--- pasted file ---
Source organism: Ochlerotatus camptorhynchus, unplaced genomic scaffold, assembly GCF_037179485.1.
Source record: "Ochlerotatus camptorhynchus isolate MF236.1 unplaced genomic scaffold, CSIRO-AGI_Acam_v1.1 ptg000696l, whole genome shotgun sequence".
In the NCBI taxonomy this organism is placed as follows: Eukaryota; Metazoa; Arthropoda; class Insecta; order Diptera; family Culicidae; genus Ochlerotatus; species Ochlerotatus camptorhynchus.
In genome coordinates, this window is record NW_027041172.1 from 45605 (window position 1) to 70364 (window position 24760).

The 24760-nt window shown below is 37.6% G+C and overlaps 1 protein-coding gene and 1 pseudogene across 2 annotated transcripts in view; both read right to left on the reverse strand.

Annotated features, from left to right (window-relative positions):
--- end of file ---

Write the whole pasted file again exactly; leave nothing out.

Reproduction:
Source organism: Ochlerotatus camptorhynchus, unplaced genomic scaffold, assembly GCF_037179485.1.
Source record: "Ochlerotatus camptorhynchus isolate MF236.1 unplaced genomic scaffold, CSIRO-AGI_Acam_v1.1 ptg000696l, whole genome shotgun sequence".
In the NCBI taxonomy this organism is placed as follows: Eukaryota; Metazoa; Arthropoda; class Insecta; order Diptera; family Culicidae; genus Ochlerotatus; species Ochlerotatus camptorhynchus.
In genome coordinates, this window is record NW_027041172.1 from 45605 (window position 1) to 70364 (window position 24760).

The 24760-nt window shown below is 37.6% G+C and overlaps 1 protein-coding gene and 1 pseudogene across 2 annotated transcripts in view; both read right to left on the reverse strand.

Annotated features, from left to right (window-relative positions):